Your browser is no longer supported

For the best possible experience using our website we recommend you upgrade to a newer version or another browser.

Your browser appears to have cookies disabled. For the best experience of this website, please enable cookies in your browser

We'll assume we have your consent to use cookies, for example so you won't need to log in each time you visit our site.
Learn more

‘Worrying’ decline in number of NHS nurses sparks urgent call for workforce strategy


A “worrying” picture of nurse staffing levels has emerged, experts have warned, as the latest workforce figures for England reveal a sustained decline in the number of nurses in the NHS compared with the year before.

In April 2017, for the first time since 2013, there was a drop in in the number of nurses and heath visitors when looking at the same point 12 months earlier, according to new analysis of official NHS statistics.

“It is worrying that the number of nurses is going down at a time when services are already overstretched”

Richard Murray

The analysis, published today by the King’s Fund think-tank, also highlighted that this trend continued in May and June 2017 – the most recent point for which data is available from NHS Digital.

While the number of nurses in the NHS normally fluctuates from month to month within a year – usually reaching a high point in the autumn when newly qualified staff begin employment and declining by the summer – this represents the first time since 2013 that there has been a year-on-year reduction.

As of June this year, there were 316,725 nurses and health visitors, which was 703 fewer than in June 2016, when there were 317,428.

Taking into account different hours worked by NHS nurses, this is equivalent to a drop in the number of full-time equivalent nurses, from 283,674 last June, to 282,603 this year.

There had previously been a growth in staffing following the 2013 report by Sir Robert Francis into care failings at the former Mid Staffordshire NHS Foundation Trust, which revealed a focus on financial savings over quality of care.

But in recent years this growth has slowed, with some predicting the end of the so-called “Francis effect”. Nursing Times also reported earlier this year on the first signs of the NHS health visitor workforce shrinking.

Richard Murray, director of policy at the King’s Fund, who carried out the analysis, said the sustained decline occurring this year was partly due to the health service’s traditional “safety valve” of overseas recruitment becoming more difficult.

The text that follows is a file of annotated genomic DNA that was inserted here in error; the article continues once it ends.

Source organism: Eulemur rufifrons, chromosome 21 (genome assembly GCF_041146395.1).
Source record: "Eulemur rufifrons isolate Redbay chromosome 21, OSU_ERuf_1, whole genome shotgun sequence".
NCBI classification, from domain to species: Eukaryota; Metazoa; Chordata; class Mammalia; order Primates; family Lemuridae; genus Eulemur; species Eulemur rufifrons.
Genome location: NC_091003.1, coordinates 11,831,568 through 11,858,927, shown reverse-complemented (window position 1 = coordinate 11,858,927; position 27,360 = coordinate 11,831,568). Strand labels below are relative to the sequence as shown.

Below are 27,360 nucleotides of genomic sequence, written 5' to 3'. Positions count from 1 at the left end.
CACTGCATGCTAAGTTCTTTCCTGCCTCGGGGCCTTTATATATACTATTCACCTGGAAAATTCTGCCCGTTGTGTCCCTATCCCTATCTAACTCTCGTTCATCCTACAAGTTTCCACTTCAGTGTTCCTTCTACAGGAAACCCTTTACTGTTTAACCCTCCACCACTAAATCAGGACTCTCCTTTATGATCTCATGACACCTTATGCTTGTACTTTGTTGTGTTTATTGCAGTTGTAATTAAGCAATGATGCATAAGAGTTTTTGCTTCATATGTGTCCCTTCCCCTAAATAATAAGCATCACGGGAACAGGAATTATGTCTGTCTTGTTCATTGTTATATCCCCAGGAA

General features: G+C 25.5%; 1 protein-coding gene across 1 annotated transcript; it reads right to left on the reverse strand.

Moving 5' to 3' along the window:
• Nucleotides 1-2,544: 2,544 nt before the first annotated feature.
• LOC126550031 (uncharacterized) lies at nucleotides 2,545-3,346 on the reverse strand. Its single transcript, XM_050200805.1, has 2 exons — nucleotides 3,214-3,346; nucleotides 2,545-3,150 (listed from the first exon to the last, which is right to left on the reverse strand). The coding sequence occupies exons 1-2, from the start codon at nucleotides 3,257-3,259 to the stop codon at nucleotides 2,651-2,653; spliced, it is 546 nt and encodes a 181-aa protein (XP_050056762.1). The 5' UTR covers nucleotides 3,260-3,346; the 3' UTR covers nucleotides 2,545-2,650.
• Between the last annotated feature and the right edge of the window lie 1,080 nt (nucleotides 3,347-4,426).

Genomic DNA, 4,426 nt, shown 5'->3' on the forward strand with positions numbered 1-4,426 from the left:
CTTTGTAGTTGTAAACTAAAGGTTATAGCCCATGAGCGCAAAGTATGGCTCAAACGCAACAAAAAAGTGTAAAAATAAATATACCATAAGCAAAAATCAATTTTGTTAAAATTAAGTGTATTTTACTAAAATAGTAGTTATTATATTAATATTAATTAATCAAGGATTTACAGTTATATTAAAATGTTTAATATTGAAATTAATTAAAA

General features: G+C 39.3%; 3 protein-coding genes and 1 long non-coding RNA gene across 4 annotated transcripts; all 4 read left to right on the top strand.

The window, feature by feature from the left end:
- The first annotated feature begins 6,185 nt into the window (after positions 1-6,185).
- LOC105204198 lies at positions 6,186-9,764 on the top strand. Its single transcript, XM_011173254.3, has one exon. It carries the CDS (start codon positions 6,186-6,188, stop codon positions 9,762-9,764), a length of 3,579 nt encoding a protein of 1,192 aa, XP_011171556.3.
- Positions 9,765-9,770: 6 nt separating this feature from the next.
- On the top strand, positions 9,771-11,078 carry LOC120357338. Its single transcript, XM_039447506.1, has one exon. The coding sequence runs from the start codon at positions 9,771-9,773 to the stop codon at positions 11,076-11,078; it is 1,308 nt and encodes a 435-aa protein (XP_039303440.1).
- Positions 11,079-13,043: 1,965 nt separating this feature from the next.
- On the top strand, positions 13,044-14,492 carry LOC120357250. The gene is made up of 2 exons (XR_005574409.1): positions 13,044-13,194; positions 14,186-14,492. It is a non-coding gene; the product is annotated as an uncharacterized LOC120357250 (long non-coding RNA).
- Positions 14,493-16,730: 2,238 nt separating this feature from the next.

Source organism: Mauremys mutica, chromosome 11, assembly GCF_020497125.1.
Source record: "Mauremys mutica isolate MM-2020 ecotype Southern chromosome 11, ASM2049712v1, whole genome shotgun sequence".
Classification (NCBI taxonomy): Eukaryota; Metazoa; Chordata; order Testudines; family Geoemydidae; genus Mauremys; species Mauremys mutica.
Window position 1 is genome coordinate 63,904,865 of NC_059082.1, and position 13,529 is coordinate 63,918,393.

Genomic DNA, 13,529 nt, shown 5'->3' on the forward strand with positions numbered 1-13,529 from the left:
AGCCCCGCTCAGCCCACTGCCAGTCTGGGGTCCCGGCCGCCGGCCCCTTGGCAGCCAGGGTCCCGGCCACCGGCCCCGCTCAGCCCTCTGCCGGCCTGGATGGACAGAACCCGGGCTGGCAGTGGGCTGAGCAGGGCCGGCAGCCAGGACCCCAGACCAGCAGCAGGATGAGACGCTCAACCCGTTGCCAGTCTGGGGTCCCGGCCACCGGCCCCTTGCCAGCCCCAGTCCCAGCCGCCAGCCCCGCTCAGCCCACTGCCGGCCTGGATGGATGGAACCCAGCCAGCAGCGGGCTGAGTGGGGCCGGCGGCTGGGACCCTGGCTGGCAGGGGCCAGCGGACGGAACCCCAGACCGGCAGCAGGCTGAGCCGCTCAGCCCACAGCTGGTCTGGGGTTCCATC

This was due to new language testing requirements for European Union nurses brought in last year, and also potentially the UK’s decision to leave the EU, he said in a blog post also published this morning.

“This analysis reinforces the need for mandated staffing levels and investment in nurse education”

Janet Davies

This was also on top of a rise in the number of workers leaving the NHS due to burnout, he added. It was “no wonder nursing staff feel hard pressed”, he said, highlighting that the workforce was only 0.7% larger than it was in 2010, despite demand rising, including a 14% increase in emergency admissions.

He noted that, while the government’s decisions to remove bursaries this year was partly intended to increase the amount of trainees, in fact recent figures had shown fewer new student nurses had been placed at university so far.

The health secretary’s recent announcement of further clinical placement funding for next year “will hopefully turn this around but cannot do so quickly,” said Mr Murray, noting it took several years to train a nurse.

“There is good evidence that having enough nurses is essential for delivering safe care, and so it is worrying that the number of nurses is going down at a time when services are already overstretched and the demand for care is rising,” said Mr Murray.

“This means the NHS is less equipped to cope with the demands of a winter that was already threatening to stretch the NHS to the limit,” he warned.

He claimed NHS workforce planning had been neglected “for too long” and that a strategy was “desperately needed.”

Royal College of Nursing chief executive and general secretary Janet Davies said the figures revealed a ”worrying decline”.

“When the NHS has never been busier, it is haemorrhaging experienced nurses at a faster rate than it can find new recruits,” said Ms Davies.

“A lethal cocktail of extreme pressure inside the NHS, a collapse in European nurses and falling pay levels left the profession demoralised and people heading for the door,” she said.

“Patient safety is always the first priority for trusts, but this becomes much more difficult when staff are placed under intolerable pressure”

Saffron Cordery